When Jesus responded to Peter’s challenge to invite him onto the water with the word, “Come.” Peter stepped over the rail of the boat. His eyes were kept forward on the apparition that claimed to be Jesus. Suddenly the reality of the storm entered his thoughts and pushed out this faith… and the path gave way under his feet. In the scripture passage it was Christ who reached down and lifted Peter up with the question, “Why did you doubt?”

I wonder at the rational of those who had purchased and wrapped the bars of soap as presents. Had they smiled in anticipation of the prank? I like to think that they regretted their act in the moment they saw the pain they caused. Sadly, most of us typically rationalize guilt away and therefore miss the opportunity to gain a bit of wisdom, even through another’s tuition.

Some of us will reach a point in our lives when, out of the blue, the path falls away. Maybe it will come in a moment of embarrassment or shame. It might possibly come with a phone call or a knock on the door; as a police officer I made some of those calls. In any case, when the enormity of life pushes out against your faith and the path falls away… don’t be afraid to reach out. Ironically, that is often when we find ourselves lifted up.

Warmly,

Rev Dan

Sermon Synopsis Luke 14:1-14

Choosing my seat was easy… I suspect most people would be surprised to learn that I am an introvert. Yes, I am outspoken in most situations and I tend to be noticed in a crowd because I am not “shy.” It was explained to me that as an introvert I draw my energy from places of quiet reflection and solitude. When I am “working the room” I am draining energy and eventually I must retreat to find a quiet place to be restored.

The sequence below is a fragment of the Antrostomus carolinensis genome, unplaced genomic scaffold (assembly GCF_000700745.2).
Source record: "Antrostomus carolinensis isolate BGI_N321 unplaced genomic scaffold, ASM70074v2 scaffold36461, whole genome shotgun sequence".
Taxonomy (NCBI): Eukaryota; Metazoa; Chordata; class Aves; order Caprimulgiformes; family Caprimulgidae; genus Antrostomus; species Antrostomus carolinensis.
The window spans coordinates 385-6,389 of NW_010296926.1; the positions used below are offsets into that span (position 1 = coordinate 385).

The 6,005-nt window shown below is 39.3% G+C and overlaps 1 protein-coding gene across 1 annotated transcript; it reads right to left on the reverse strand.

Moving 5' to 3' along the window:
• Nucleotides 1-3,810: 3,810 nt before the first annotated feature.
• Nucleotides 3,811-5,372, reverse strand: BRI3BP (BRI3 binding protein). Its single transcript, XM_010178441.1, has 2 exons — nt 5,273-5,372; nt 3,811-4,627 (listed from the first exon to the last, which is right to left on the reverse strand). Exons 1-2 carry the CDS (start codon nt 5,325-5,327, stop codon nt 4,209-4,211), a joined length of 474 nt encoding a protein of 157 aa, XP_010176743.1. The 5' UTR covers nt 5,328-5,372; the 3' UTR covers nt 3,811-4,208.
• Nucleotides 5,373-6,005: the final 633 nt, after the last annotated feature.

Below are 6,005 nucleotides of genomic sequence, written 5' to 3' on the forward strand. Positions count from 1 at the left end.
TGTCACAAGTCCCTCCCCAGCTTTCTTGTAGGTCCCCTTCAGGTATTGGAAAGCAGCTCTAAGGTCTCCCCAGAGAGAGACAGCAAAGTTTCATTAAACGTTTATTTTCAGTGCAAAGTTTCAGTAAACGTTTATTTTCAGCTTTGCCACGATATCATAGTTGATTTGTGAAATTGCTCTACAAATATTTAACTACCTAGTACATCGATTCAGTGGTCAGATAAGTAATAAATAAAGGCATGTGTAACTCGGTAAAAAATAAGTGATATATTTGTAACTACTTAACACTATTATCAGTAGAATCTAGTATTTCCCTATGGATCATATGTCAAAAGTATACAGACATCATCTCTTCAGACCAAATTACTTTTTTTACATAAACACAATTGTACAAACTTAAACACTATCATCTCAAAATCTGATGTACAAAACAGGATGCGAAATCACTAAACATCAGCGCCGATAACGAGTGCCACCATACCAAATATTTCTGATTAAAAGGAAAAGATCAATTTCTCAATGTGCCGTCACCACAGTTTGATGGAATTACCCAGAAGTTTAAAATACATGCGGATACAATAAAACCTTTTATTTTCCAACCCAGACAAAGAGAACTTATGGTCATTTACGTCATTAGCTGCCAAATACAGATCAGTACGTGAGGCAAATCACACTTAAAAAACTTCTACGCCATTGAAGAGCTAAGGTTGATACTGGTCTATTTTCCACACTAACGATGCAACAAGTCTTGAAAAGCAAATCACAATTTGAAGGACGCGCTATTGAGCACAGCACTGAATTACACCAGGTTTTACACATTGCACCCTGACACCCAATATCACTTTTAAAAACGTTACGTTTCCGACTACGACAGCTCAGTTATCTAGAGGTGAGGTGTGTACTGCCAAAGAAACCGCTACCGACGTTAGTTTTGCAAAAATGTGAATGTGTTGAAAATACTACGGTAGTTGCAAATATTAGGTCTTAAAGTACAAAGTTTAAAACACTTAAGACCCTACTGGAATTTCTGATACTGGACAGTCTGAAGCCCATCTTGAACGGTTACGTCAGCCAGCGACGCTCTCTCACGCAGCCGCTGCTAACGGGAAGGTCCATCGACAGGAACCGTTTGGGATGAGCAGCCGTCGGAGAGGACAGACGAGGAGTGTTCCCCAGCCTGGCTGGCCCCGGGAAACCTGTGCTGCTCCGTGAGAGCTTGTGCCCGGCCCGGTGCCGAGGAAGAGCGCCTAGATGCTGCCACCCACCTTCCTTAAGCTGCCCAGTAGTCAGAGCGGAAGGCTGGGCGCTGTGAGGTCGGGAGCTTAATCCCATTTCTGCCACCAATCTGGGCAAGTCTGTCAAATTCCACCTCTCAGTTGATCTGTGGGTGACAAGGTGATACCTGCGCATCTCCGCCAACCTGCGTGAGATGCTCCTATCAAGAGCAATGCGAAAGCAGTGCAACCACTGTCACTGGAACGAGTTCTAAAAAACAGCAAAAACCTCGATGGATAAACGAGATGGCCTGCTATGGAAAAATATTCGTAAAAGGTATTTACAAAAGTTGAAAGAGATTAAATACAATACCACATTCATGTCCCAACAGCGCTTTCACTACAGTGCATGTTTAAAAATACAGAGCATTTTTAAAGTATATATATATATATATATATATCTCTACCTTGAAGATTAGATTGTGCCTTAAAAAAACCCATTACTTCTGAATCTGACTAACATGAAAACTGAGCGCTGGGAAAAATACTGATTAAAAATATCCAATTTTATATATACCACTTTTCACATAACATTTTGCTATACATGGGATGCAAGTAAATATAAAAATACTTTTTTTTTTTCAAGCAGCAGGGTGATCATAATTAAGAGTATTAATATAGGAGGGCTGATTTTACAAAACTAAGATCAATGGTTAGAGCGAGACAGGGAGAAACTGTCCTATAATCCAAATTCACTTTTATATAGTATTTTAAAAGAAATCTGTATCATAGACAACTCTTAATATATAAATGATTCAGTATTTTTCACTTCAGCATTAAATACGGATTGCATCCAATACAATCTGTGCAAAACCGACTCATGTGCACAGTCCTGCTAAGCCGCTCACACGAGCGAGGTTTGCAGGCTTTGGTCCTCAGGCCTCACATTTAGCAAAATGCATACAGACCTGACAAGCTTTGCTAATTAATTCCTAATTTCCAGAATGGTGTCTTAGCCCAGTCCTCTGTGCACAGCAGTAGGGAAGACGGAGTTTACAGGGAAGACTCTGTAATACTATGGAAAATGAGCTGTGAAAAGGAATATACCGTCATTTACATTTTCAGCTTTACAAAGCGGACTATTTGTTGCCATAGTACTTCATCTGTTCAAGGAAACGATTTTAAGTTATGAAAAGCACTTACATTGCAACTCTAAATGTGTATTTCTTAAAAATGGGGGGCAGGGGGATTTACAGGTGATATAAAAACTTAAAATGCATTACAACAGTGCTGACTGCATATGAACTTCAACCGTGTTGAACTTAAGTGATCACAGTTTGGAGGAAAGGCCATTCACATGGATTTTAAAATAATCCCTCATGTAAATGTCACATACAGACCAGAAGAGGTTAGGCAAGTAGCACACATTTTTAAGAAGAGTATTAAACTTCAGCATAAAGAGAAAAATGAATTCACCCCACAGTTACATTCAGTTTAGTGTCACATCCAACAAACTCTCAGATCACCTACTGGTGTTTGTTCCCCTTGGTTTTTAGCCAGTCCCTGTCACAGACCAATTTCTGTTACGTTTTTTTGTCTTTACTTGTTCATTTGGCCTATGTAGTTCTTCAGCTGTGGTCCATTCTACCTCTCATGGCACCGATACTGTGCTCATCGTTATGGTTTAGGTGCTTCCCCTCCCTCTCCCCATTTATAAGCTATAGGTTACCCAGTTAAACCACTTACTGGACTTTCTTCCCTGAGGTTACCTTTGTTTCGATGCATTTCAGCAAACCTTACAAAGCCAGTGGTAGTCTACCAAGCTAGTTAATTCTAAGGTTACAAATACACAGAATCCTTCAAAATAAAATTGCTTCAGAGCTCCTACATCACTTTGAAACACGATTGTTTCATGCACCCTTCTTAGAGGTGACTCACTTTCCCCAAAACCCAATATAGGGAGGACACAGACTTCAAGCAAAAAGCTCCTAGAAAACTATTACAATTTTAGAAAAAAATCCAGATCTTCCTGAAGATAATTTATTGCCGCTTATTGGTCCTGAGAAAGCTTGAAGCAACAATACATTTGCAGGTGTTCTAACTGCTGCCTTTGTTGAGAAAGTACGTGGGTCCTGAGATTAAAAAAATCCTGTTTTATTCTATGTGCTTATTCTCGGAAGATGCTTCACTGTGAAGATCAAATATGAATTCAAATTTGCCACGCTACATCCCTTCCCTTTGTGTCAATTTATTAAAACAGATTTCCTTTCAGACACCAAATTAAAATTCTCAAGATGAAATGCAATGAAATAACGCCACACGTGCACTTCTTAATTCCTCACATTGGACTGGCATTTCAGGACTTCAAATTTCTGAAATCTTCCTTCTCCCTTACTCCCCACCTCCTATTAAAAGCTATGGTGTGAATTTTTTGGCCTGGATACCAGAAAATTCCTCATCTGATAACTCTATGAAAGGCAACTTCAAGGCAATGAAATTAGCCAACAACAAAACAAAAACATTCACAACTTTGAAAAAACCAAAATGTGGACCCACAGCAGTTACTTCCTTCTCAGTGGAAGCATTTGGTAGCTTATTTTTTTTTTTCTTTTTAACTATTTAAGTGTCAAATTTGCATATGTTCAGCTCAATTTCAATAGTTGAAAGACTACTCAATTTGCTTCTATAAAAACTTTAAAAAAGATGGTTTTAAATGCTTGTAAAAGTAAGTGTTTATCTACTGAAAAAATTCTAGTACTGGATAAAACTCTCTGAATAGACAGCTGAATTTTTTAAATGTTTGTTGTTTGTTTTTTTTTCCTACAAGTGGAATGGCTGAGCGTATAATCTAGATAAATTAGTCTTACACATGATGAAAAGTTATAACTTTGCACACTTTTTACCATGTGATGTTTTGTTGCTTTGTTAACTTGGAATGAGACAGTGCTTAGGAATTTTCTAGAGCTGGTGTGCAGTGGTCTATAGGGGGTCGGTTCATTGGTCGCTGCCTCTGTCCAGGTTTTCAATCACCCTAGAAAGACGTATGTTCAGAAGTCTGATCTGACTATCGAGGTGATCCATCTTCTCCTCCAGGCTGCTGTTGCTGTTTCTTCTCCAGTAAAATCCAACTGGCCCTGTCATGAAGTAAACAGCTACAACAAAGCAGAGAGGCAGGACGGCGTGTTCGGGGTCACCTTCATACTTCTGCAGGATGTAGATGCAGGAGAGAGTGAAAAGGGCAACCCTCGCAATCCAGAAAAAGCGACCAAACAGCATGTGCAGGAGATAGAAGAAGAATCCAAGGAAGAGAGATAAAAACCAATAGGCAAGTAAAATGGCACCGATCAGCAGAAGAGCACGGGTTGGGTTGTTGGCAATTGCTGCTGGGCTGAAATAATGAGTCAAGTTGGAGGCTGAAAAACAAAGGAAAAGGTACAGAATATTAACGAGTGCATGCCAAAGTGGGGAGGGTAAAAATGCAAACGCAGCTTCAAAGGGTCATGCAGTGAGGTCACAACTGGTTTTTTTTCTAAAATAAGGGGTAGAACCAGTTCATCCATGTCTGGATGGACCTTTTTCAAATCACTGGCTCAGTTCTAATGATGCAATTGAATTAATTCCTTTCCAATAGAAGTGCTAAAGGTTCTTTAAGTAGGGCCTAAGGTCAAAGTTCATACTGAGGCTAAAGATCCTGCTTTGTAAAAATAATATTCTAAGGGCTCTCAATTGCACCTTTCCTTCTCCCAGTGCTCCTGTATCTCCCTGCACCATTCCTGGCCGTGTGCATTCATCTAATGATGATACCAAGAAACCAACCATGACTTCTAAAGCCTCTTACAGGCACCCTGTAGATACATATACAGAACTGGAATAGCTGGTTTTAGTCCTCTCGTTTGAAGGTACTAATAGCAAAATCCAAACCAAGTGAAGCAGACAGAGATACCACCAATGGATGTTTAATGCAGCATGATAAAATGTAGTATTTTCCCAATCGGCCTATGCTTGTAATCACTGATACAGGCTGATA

When the John Guest Crusade made its way back to West Michigan, pastors and church leaders were invited to an informational meeting in Grand Haven. When I walked into the meeting I made my way to the back of the room near the kitchen. I took an empty chair between two individuals and introduced myself. The gentleman on my left was the CEO of the crusade; the gentleman on my right was one of John’s special guest speakers, Rev. Jimmy Gallant. The conversation that ensued resulted in a relationship that took my ministry into a totally unexpected direction that I cherish to this day.

I believe the advice which Jesus offers to those seeking seats “higher up” at the table may be a metaphor for the church today. He describes a banquet where individuals who chose places of honor may end up “losing face” if someone more important than themselves arrive, causing them to move down to the lowest place. He suggests that by humbling themselves they are given the opportunity to receive a greater honor by being welcomed by the host to move up the table. The message I hear from many in the church today reflects the attitude and behavior more of the Pharisees than the one who follows Jesus’ advice.

In the beginning of our passage Jesus is travelling with religious leaders (Pharisees and Lawyers) to the home of a prominent leader to dine. We are told it is the Sabbath. Suddenly Jesus encounters a man with what was considered an incurable disease. Jesus asks the religious scholars whether it was breaking the law to heal on the Sabbath. They would not respond to his question so he miraculously heals the man and continues on to the dinner. What I find intriguing is that Jesus was literally breaking the law according to their narrow definition of God’s Laws. It became one of the charges that led to his crucifixion. Some of these same principles are used by many in the church today to condemn other’s lifestyles.

I was in attendance at a gathering of “senior pastors” who were praying one after another around a circle. I recall one pastor thanking God for making us, “gatekeepers of the community.” I prayed and asked forgiveness for us being like “whitewashed walls.” Both statements were biblically sound. But they reflected dramatically differing attitudes about “places of honor” at God’s table.

I wonder if our ministry of lifting up the love of Jesus Christ to the world would have more dramatic effect if we were less critical of those on other spiritual paths; or those who we feel are living outside of our interpretation of spiritual laws. Maybe if we approached conversations regarding faith issues with less arrogance we might see the Holy Spirit miraculously impact our relationship in such a way as to truly be an instrument of Christ’s love for all creation?

That sounds like a dinner I would enjoy!

Warmly,

Rev Dan